Conversely, such criticisms have understated the significance of the 17+1 Initiative by suggesting that it has been unsuccessful based on purely economic outcomes. In contrast, the initiative is relatively new and has spent recent years establishing institutions and bodies to enhance China-CEE cooperation. As such, time will tell whether the platform has succeeded in its aims and therefore the 2020s may see results in 17+1 objectives which contrast with EU interests.

This year’s 17+1 Summit in China will be unique as President Xi himself will be presiding over the meeting, replacing regular attendee Premier Li Keqiang. The change in representation could signal a Chinese attempt to renew impetus behind the sluggish platform due to deteriorated Sino-US relations necessitating closer cooperation with European states. The EU Commission will be monitoring developments at the summit particularly closely given Xi’s attendance and it is possible that this year’s meeting might reinvigorate EU concerns over Chinese ambitions if major changes are proposed.

EU Commission officials will also be frustrated by the European Council’s recent foot-dragging on Balkans enlargement which pushes candidate states towards China. The persistence of perceived challenges presented by the 17+1 Initiative will therefore motivate EU officials to continue advocating for a stricter approach towards China.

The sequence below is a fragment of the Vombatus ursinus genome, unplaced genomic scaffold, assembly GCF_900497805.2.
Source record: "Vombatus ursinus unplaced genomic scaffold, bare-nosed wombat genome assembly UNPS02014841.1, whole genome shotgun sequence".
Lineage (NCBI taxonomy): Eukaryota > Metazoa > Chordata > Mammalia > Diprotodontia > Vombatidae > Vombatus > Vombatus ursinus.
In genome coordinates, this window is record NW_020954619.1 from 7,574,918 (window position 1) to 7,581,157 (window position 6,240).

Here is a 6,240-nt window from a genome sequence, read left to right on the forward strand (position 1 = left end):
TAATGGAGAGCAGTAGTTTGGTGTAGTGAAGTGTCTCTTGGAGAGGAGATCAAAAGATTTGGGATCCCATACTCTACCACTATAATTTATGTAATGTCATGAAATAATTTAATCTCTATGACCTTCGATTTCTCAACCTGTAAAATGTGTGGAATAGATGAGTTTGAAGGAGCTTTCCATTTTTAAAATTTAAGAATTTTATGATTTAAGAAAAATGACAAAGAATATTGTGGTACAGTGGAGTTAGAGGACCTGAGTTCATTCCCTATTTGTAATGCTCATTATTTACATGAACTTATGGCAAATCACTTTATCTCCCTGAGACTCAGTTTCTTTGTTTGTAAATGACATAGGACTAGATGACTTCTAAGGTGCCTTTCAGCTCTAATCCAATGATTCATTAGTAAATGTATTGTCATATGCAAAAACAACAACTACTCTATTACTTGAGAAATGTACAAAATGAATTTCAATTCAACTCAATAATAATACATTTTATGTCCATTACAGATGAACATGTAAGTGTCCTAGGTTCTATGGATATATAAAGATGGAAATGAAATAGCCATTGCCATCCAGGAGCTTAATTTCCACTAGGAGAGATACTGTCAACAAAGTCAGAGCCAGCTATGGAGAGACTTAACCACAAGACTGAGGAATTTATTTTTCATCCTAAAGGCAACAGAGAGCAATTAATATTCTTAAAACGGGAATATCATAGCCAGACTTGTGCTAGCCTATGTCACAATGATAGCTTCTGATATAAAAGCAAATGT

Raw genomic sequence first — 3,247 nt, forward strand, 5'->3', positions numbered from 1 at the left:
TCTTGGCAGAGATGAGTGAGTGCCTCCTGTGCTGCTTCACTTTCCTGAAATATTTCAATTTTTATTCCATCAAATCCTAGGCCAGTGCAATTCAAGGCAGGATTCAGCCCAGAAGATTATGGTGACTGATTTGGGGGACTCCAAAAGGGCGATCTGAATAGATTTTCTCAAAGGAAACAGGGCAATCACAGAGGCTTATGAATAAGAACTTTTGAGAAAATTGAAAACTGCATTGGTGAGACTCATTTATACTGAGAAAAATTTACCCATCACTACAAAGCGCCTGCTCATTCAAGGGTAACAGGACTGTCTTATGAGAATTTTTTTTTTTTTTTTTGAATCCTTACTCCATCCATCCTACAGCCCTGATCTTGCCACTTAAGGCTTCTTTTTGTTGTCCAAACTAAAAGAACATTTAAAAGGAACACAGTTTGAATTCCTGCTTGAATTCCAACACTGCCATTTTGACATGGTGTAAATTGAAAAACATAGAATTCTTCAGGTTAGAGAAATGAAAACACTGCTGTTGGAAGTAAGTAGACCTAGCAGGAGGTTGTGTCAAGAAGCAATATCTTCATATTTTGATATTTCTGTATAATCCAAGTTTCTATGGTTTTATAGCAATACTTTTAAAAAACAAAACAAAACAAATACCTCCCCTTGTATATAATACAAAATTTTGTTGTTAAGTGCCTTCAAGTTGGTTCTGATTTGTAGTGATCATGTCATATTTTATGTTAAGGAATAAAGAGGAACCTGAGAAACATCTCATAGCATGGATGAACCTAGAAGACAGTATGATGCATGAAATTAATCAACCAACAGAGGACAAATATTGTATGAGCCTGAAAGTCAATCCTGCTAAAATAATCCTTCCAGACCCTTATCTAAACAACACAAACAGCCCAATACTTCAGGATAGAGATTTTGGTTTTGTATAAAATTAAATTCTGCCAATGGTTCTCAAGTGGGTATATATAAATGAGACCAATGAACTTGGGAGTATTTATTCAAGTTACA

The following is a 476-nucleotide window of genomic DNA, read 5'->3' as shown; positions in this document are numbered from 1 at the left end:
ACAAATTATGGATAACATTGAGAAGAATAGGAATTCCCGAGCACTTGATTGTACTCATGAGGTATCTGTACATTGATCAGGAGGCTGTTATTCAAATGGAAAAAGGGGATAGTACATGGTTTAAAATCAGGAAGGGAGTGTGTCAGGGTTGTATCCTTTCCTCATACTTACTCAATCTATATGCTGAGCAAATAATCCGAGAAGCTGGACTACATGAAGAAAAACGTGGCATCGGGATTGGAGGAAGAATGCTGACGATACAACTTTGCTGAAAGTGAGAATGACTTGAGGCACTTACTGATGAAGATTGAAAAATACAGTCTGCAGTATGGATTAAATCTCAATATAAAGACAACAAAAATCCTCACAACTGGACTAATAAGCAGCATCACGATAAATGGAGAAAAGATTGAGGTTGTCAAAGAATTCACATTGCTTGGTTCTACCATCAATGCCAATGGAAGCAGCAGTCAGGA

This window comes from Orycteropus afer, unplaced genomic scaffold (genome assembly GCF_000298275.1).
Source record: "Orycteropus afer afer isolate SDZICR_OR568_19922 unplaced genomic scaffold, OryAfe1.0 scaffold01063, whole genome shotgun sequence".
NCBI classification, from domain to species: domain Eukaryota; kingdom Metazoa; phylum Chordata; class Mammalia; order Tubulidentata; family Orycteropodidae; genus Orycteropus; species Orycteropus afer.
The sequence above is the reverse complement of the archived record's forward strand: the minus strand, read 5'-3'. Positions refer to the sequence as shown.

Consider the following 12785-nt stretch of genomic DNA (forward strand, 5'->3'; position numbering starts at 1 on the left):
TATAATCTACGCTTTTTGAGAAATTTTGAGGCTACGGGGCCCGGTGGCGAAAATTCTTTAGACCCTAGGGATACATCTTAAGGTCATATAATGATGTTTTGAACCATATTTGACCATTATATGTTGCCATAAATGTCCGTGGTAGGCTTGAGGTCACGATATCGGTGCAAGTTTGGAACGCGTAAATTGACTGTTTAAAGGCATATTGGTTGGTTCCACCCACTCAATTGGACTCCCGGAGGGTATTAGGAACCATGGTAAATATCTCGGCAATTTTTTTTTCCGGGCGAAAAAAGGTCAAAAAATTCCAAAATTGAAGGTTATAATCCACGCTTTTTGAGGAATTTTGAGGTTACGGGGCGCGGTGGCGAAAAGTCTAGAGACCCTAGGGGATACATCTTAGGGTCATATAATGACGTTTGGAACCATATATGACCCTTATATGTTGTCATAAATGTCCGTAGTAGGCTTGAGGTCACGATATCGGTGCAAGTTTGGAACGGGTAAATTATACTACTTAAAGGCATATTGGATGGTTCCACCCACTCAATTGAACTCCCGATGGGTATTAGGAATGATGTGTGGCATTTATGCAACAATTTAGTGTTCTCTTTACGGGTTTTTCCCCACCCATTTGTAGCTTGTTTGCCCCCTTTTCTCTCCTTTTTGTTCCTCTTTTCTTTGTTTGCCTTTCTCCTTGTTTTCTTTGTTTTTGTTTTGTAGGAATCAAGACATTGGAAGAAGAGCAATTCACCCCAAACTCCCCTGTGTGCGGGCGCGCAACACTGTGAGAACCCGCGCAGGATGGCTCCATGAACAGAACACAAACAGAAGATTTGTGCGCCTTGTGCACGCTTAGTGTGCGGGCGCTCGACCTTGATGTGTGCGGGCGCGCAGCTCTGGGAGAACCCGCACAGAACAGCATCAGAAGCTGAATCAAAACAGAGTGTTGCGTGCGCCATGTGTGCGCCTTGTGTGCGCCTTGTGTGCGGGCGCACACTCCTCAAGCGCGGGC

Optimism for China-EU collaboration?

Despite continued challenges, there are sporadic opportunities for China-EU cooperation in strategic areas. In November last year, an agreement on geographical indicators for 200 European and Chinese goods was agreed after years of negotiations. Both sides are also working on a long-awaited Comprehensive Investment Agreement which is due to be complete by the end of 2020. Although progress has been difficult, it is likely that the agreement will be finalised on time, albeit in a less comprehensive manner than originally intended, in an effort to demonstrate a shared commitment to upholding globalisation against the policies of Donald Trump.

However, whether this impetus behind China-EU collaboration can endure beyond 2020 is questionable. Whilst Trump’s presidency has motivated greater engagement between the EU and China in recent years, limited cooperation on shared interests has been uneasy due to diverging principles. Issues on market access reciprocity, Chinese acquisitions and human rights will continue to inhibit significant long-lasting breakthroughs in China-EU cooperation despite these symbolic agreements. Thus, the EU’s sterner approach and selective engagement with China will likely continue beyond the Trump presidency as the EU continues to forge a more independent global role vis-à-vis China and the United States.

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Note: This article gives the views of the author, not the position of EUROPP – European Politics and Policy or the London School of Economics.


About the author

Daniel Quirk – Peking University (PKU)
Daniel Quirk is a Yenching Scholar at the Yenching Academy of Peking University (PKU) in Beijing. His research focus is on China-EU-UK trilateral relations.